Why I Need House Help

I was talking to someone about how I need house help. She replied by saying, “Well, ‘need’ house help?” I have to admit that while I did clamp my mouth shut, nod as if to admit my pitiful inability to manage a home, and walk away, inside I was screaming. NEED? NEED? You have house help too; yours just doesn’t have a soul. If you have a dishwasher, vacuum cleaner, dryer, or even a mop, you have house help. If you have a store where you can buy fresh food and cleaning supplies in the same place, you have house help. If you can use a crock pot and don’t have to bleach your food, you have house help.

Zavinga and Suzanne, MAF Missionary

Zavinga and Suzanne

As I continued to argue in my head (since I’m much too cowardly to do it in person), my eyes were opened to many other ways I NEED my helper, not just “need.” Everyone here hires someone. It’s how you share resources and community. She helps me fit in by “letting” me employ her. She is my source of local information. The only news here comes via radio, with lots of static and in rapid-fire Swahili or French, which is impossible for me to follow. Some days she’s the only friend I see. (Maybe it seems like I’m paying her to be my friend, and frankly, I’m okay with that.) She teaches me vital life skills (like manioc flour and wheat flour are NOT the same thing). She keeps me in good standing with my neighbors by finding out who had a death in the family so that I can send sugar to them. She loves my children fiercely, as if she was also their mother (and often brags about “our kids”). And she challenges me to love and trust Jesus just by the way she faithfully lives out each day. Do I “need” her? Yes. Do I NEED her? Yes. So maybe I’ll just calm down and be thankful that she is in my life.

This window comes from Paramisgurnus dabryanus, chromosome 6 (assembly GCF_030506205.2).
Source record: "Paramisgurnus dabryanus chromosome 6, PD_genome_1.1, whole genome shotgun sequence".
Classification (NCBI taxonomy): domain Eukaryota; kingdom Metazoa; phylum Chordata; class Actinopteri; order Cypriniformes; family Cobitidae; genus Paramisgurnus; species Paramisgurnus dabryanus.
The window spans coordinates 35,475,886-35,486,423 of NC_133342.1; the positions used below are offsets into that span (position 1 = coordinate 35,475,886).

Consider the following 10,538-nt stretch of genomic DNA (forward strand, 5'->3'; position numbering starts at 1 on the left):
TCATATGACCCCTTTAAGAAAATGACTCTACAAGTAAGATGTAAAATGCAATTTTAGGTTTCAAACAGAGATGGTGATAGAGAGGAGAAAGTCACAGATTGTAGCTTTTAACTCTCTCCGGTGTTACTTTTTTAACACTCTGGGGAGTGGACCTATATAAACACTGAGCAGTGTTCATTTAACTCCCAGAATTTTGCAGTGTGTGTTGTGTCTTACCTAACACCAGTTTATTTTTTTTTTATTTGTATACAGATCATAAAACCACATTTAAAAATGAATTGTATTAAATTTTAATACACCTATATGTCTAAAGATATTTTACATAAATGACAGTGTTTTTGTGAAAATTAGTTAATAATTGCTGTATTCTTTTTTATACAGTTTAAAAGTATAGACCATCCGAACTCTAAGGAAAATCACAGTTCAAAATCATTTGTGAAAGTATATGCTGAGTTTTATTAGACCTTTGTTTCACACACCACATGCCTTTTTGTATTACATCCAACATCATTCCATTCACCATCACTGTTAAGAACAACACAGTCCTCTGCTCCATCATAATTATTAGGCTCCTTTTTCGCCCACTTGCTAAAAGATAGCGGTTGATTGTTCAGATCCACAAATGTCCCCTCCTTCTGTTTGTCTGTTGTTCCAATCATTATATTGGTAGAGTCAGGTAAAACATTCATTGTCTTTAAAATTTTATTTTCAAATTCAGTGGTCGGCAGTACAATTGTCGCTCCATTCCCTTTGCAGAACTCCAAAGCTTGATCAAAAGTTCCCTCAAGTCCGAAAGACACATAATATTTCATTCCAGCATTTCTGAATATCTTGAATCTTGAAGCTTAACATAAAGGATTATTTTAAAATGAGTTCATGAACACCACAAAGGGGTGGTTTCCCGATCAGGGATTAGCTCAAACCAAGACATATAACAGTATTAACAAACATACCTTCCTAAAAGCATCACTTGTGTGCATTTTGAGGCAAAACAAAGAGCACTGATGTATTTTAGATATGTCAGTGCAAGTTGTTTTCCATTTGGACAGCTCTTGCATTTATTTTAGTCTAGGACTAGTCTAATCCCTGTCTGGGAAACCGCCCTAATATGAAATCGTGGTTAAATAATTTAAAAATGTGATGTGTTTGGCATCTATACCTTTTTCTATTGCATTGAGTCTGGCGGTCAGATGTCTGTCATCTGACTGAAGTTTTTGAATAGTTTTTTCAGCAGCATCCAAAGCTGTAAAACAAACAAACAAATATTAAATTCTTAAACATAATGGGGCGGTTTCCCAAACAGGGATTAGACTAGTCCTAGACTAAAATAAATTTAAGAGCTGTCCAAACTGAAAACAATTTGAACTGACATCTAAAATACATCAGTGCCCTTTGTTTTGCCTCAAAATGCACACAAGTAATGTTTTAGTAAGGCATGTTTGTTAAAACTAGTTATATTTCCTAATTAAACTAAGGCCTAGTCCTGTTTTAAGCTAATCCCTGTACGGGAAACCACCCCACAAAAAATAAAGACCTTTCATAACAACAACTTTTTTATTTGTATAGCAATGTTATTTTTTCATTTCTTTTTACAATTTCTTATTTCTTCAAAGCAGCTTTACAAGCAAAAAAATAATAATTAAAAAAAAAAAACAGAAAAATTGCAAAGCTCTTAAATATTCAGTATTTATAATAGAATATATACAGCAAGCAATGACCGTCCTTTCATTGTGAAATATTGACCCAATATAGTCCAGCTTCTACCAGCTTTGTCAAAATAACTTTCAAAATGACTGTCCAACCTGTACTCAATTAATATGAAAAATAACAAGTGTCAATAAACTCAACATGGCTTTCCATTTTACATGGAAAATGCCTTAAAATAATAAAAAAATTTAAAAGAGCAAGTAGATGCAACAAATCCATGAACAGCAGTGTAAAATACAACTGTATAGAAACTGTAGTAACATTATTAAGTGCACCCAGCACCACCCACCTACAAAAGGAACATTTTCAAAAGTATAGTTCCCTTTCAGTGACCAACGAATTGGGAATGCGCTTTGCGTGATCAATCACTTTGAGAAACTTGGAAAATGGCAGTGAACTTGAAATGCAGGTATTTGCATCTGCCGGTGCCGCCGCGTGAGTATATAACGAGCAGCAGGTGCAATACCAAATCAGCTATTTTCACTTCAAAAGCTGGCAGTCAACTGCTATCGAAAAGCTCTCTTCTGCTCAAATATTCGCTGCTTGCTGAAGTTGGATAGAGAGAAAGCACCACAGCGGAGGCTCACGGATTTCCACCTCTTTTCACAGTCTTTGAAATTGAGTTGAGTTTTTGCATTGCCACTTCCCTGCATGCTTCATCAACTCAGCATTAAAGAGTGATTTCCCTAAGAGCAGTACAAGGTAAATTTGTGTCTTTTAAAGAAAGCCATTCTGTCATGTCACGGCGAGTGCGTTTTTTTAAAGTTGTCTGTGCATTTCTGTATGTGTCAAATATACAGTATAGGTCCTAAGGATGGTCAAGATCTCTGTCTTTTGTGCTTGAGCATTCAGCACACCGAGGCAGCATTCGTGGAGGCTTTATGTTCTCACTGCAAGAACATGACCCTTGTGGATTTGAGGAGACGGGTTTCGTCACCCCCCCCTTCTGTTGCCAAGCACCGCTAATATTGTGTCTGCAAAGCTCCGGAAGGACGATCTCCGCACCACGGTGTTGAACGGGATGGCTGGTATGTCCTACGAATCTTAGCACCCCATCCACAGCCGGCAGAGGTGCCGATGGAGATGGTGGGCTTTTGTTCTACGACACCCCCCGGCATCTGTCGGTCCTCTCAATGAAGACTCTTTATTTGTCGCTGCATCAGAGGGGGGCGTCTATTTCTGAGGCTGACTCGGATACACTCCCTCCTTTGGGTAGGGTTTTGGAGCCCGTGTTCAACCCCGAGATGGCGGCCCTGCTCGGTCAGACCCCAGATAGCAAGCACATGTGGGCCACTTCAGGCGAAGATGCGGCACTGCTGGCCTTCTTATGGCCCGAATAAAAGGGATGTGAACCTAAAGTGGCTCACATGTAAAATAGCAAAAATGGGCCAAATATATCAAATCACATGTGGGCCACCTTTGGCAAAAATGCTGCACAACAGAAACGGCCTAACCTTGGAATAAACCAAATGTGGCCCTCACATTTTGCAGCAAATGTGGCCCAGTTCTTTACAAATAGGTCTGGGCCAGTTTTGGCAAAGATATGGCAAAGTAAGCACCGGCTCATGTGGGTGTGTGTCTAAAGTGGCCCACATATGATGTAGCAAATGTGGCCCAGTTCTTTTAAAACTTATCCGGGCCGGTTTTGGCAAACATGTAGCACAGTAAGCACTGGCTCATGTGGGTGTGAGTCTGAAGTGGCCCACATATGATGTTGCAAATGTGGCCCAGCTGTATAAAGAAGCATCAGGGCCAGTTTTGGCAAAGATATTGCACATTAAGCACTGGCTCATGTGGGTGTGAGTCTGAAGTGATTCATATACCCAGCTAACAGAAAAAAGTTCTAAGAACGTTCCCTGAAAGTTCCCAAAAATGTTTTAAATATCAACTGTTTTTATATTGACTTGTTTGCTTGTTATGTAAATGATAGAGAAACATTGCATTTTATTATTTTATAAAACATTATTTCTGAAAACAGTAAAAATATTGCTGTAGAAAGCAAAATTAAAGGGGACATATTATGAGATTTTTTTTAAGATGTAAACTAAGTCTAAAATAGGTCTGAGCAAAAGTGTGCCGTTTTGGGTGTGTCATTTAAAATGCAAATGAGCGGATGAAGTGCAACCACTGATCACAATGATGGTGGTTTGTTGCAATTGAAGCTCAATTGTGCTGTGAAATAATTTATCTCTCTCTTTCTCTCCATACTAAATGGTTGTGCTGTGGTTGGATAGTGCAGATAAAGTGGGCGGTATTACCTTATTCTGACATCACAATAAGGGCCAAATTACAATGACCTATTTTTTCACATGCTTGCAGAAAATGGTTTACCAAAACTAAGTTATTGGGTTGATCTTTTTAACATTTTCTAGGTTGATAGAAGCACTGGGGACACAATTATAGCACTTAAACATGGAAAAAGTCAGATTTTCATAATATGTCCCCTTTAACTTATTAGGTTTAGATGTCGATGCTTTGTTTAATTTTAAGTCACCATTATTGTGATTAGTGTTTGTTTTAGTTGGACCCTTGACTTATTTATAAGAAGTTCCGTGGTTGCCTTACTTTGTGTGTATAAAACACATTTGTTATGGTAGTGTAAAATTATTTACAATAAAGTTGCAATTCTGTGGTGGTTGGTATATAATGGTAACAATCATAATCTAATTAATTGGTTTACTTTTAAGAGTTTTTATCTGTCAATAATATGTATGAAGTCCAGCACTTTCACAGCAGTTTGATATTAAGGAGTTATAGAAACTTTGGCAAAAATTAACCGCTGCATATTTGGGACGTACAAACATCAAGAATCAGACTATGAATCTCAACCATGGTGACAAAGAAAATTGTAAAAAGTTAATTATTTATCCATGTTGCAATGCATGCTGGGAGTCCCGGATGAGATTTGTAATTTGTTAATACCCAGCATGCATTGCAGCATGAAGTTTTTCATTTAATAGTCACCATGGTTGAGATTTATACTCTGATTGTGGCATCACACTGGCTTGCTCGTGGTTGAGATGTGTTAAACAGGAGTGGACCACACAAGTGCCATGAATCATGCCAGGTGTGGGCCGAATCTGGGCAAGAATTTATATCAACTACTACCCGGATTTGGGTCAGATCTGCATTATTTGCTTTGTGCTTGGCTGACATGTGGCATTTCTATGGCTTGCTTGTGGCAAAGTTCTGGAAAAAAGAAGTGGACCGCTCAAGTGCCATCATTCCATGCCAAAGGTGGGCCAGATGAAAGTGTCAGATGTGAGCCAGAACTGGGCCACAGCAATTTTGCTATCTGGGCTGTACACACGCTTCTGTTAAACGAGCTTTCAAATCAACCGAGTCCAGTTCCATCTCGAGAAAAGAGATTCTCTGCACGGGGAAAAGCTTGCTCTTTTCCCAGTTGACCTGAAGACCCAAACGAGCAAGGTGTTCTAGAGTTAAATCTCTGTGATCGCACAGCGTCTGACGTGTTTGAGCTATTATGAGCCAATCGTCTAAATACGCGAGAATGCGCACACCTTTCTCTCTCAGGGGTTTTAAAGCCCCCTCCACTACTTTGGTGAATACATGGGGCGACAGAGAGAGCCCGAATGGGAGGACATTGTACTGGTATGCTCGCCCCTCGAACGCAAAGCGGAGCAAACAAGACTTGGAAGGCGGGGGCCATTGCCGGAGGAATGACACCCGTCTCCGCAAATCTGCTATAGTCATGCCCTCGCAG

• Megan says: